Obviously, pre-made Photoshop templates, brushes, shapes, and icons have been around a while.
It has made the lives of countless graphic designers considerably easier, though there’s a small chance any of them would admit to this for fear of losing out on business.
Regardless, there are more and better design tools than there’s ever been. And it’s about to explode as never before, with the launch of unDraw.
What is unDraw?
unDraw is home to a large library of open-source illustrations.
In their own words:
Create better designed websites, products and applications. Browse to find the images that fit your messaging, automagically customize the color to match your brand and use it as a normal image, embedded code or directly in your design workflow.
Because the images are open source, you can use them in any of your projects, personal or commercial, without attribution.
Basically, unDraw is the Unsplash of flat design and flat vector style illustrations.
When did “Flat” Design Rise to Popularity?
Nielen Norman Group UX Training, Consulting, & Research says flat design rose to popularity around 2012.
Perhaps tired of the same old, overdone Photoshop layer style effects mimicking realism but never fully achieving it, designers sought to go in a new direction.
And before long, it was reflected in popular Operating Systems, like Windows. Windows 8, in fact, is credited with popularizing the trend.
In my opinion, Windows 10 is a complete disaster design wise, and is even a step backward from Windows 8.
But regardless of design style, there are always good and bad examples. Flat design isn’t automatically better because it’s flat. It’s only noteworthy when it’s done well. The same goes for more realistic design styles.
Why the Obsession over Flat Design?
As a designer flat design captured my imagination.
I’d spent many frustrating years trying to master Photoshop layer style effects, and while I had some successes, I couldn’t produce consistent results. That didn’t exactly help my career as a web and graphic designer.
When I saw flat design for the first time, no one had to explain anything to me. I “got it” right away. And before long, I was Googling “flat UI colors,” “flat design tutorials,” and so forth, to see how I could create my own inspired designs.
Then, I started seeing some of my favorite bloggers and marketers using flat design on their websites. That made me like it even more. In some ways, flat design became synonymous with quality content creators like Brian Dean and CoSchedule.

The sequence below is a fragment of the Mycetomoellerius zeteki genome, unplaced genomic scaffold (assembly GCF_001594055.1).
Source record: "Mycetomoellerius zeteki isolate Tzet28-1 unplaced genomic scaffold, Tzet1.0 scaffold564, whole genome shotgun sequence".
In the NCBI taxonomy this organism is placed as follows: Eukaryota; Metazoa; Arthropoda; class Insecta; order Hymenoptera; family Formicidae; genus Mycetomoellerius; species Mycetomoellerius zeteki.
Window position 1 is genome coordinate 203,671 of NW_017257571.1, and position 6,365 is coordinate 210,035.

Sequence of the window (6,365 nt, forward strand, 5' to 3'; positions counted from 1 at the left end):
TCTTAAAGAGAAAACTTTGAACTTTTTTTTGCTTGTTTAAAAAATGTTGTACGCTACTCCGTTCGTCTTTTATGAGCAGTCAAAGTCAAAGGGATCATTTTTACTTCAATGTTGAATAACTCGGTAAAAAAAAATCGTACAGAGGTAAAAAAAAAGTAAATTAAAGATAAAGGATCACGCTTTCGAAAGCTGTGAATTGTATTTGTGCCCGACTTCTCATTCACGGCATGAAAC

I started taking inspiration from my favorite designs, sometimes creating my own, sometimes utilizing pre-made vectors and icons to spice up my website and eBooks.
Why unDraw is Awesome
From comments already made, I think you’re starting to get a sense of why I think unDraw is awesome.
But in this section, I will expand on why I think it’s great.
Open-Source is Godlike
There are a ton of awesome free images, icons, and vectors out there.
The only problem is that they often require attribution. That instantly made them less attractive to me as a designer.
After all, it’s not often that I’m looking to use the pre-made graphics as-is. I’m more inclined to use them in the context of designs I’ve created, or to create derivative works. It’s rare that I use pre-made graphics in isolation.
unDraw has got a huge library of quality illustrations (“quality” being the key word here) I can do with as I please. And that makes me happy.
I Can Create More Consistency & Variety with My Designs
I love design, but I’m more of a content creator and marketer than a designer. Which means I don’t like wasting countless hours designing something, unless I know it’s going to contribute greatly to a project.
For years, I used royalty free stock images from sites like Pixabay.
At first, the novelty attracted a lot of people to my content. Then, with the emergence of sites like Medium, people just got tired with the abuse and overuse of stock photography, because you can so easily load it into your content.
As a designer my hands were kind of tied, unless I wanted to spend hours taking my own photos or cooking up something original.
I took advantage of pre-made or custom-made flat designs where I could, but I still ended up leaning heavily on stock photography because it was more accessible.
With unDraw, I can start pumping out more flat design inspired creations. That is, of course, until everyone and their second cat starts doing the same and the novelty completely wears off.
unDraw’s Library is Huge
unDraw’s existing library of assets is already significant and is completely searchable.
There is a lot of variety depending on what you’re looking for, and of course, it’s customizable.
The frustrating part about stock creations in general, is that a lot of people just use the first image they see, and because of that, the top results get overused.
I suppose, in due course, the same thing will happen with illustrations, if they take off just as stock photography has.
For the time being, though, we’re not in danger of seeing unDraw illustrations everywhere, and even if we are, there is a solid variety to keep us engaged for a while.
It’s not about the tool. It’s all in how you use it.
That’s the way I feel about all the free design tools available at our fingertips.
I can’t imagine unDraw will kill stock photography, but it’s a nice addition to the mix, especially for those who aren’t designers and need access to more pre-made graphics.
Of course, I will still pay for custom graphics when I need them. But for general everyday use, it’s nice to know that there’s a resource like unDraw.
- unDraw, Open source illustrations for any idea, https://undraw.co/
- Nielsen Norman Group UX Training, Consulting & Research, Flat Design: Its Origins, Its Problems, and Why Flat 2.0 Is Better for Users, https://www.nngroup.com/articles/flat-design/
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